Industrial Floor Pain Points
The most powerful image of today’s deep pain points for Industrial Floor operators is illustrated by the pointillist picture on the right. Each pinpoint dot represents one of thousands of electronic systems, including robot and tool controllers, PLCs, industrial PCs, switches and the like in an actual Automotive Body Factory.
The current electronic infrastructure on the floor is challenged in many dimensions including manageability, flexibility, security, and innovation agility. Most of the devices on the floor are unmanaged and are running legacy software based on old versions of Windows OSs that are no longer supported.
There is an urgent need and desire to move towards a modern infrastructure that addresses many of these challenges and is ready for the future of a sensor and data rich environment with local data analytics that radically improve efficiency, quality, and control.
“Disruption” without Disruption
A complete ground up redesign of the manufacturing infrastructure architecture is unthinkable. A wholesale move from Windows OS to Linux is out of the question, since most of the Industrial Floor applications likely would need to be rewritten to run on modern OSs. The operator experience and interaction with the electronic systems on the floor cannot radically change and this kind of disruption will not be accepted.
The promises of a heavily IT driven approach to the rethinking of the infrastructure of the Industrial floor, with strong Cloud dependence, are starting to reveal their limitations. This is due to security, cost of data transfer, and data ownership concerns. More importantly, this approach has often returned disappointing results in analytics exercises that are at times over-complex and disregard the input from the people who have deep knowledge of the industrial processes.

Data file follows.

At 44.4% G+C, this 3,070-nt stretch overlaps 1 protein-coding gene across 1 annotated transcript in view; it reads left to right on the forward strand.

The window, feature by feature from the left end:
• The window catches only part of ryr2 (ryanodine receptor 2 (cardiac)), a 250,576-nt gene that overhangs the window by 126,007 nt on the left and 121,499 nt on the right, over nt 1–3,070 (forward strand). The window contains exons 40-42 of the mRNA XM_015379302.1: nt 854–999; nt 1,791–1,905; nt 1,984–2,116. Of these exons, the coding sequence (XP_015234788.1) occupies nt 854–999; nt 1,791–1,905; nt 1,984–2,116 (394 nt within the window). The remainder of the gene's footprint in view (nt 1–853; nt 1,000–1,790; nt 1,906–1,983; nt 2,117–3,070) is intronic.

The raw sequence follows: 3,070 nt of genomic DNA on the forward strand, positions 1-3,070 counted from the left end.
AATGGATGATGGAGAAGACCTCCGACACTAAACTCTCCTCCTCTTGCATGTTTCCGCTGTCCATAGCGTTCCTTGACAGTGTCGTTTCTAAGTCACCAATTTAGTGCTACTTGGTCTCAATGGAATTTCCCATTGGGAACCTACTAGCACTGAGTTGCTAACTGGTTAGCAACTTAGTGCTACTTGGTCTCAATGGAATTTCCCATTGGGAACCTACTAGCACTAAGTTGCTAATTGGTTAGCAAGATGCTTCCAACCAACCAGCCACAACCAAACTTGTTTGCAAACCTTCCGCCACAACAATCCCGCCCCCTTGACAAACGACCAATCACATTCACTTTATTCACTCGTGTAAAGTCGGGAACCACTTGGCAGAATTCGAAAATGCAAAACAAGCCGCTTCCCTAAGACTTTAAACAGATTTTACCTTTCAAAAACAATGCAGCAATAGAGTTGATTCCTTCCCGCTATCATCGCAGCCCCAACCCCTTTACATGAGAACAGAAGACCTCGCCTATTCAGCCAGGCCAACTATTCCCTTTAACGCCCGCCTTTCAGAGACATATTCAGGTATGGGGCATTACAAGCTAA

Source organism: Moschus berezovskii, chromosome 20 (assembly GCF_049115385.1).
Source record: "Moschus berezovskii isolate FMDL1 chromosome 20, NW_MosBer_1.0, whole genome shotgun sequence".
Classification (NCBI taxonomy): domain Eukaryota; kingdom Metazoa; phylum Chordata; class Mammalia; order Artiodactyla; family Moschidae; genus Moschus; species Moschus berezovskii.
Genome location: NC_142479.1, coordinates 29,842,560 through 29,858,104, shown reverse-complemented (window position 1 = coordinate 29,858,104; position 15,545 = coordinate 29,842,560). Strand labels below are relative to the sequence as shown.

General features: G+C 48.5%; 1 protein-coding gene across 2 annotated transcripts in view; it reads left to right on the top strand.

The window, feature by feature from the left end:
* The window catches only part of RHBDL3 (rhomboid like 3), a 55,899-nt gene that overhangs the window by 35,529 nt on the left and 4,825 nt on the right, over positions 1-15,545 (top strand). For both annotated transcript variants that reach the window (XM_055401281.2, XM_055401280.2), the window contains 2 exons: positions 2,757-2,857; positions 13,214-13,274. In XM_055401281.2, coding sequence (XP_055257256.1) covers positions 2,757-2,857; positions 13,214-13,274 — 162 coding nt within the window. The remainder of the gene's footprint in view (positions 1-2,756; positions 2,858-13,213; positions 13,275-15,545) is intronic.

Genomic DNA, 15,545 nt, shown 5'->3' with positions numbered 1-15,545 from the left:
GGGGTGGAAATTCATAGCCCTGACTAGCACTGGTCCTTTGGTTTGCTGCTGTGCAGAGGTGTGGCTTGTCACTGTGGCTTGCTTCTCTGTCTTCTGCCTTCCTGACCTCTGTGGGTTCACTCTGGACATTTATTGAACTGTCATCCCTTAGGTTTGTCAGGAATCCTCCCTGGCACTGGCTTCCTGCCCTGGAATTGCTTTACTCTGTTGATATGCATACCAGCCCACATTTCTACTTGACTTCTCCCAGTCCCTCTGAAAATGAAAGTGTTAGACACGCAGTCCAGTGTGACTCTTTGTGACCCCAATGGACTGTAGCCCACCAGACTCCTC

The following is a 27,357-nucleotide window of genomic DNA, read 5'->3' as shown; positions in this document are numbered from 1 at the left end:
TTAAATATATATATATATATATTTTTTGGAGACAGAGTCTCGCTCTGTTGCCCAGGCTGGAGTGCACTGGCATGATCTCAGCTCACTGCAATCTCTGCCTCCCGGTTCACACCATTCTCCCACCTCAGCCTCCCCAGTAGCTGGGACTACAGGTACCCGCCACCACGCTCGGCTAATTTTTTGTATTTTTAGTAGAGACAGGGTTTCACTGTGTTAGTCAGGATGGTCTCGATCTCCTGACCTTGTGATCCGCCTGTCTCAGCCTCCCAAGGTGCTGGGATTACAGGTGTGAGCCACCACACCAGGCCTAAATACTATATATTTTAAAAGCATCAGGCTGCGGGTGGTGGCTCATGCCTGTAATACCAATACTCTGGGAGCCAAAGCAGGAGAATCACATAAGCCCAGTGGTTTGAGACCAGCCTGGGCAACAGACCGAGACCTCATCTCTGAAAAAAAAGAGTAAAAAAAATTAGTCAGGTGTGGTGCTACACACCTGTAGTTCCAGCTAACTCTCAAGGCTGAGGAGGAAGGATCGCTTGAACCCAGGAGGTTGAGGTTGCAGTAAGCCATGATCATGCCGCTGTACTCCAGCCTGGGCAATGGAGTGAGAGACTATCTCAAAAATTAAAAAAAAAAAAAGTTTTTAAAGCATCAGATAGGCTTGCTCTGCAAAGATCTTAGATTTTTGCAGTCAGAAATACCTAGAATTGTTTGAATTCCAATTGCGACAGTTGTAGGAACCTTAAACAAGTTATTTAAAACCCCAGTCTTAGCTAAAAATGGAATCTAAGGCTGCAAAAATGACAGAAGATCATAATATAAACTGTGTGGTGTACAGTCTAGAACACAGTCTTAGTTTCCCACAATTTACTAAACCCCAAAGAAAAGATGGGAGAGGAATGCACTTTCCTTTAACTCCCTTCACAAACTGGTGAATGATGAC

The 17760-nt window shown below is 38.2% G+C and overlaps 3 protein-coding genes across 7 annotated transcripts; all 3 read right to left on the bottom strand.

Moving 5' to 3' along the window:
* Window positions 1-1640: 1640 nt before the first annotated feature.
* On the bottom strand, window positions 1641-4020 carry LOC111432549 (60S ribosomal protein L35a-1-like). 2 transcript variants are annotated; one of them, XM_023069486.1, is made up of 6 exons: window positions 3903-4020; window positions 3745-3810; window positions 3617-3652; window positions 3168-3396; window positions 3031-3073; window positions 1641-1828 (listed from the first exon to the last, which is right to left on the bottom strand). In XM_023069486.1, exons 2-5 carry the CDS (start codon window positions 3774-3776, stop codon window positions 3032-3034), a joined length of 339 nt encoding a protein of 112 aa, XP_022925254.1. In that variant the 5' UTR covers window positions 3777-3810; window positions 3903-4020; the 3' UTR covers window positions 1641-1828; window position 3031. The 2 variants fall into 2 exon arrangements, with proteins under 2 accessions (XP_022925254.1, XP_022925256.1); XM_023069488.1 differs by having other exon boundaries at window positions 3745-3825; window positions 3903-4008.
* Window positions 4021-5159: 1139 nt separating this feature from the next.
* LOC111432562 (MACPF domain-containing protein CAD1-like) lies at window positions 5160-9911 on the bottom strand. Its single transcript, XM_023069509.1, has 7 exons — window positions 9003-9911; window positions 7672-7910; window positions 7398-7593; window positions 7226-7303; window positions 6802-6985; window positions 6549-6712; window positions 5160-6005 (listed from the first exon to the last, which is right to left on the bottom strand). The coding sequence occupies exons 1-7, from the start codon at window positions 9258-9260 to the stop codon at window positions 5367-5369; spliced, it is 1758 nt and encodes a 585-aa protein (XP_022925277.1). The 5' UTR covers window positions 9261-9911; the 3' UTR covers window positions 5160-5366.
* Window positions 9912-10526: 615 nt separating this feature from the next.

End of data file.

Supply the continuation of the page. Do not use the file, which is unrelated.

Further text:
I believe a positive and gradual evolution of the Industrial Floor infrastructure is a wiser path when driven by Fog and Edge Computing. The Nebbiolo Technologies software platform enables a constructive and progressive disruption that makes industrial jobs more effective but without unacceptable disruption in the application environment, human interfaces, or operations. The key element behind this progressive approach brings advanced IT innovations, with appropriate adaptations and simplification, directly to the people on the floor, which is what IT people refer to as the Operational Technologies (OT) domain.
To this end, as illustrated in the figure below, the product offering and services from Nebbiolo Technologies are rolled out in a phased manner by progressively addressing Industrial Automation pain points in current plant deployments:
- First and foremost, legacy applications are ported gradually to a secure IT-style software and hardware environment so that yesterday’s aging equipment is no longer a concern. The legacy applications now reside on a modern, virtualized, centrally managed, distributed platform that enables much more flexibility in the way of diagnostics, upgrades, stability, security, and visibility.
- At that point, the platform is ready to progressively host and enable more advanced and innovative industrial functions, such as data extraction, analytics, advanced and orchestrated control, and so on, as illustrated in the figure below.
- Finally, control capabilities can be hosted there as well, enriched by the results of the insights derived by local and Cloud analytics and powered by Artificial Intelligence.
Fog Computing will open the door to richer and more standard connectivity toward the machines on the floor and toward the Cloud. This really is disruption without disruption.
The Future is Now
In future blog posts, I will revisit in more detail various use cases, supported by Nebbiolo Technologies’ modern Fog Computing platform, which is gradually transforming Industrial Automation on its progressive journey from today into the future without painful disruption for the people who run the Industrial floor.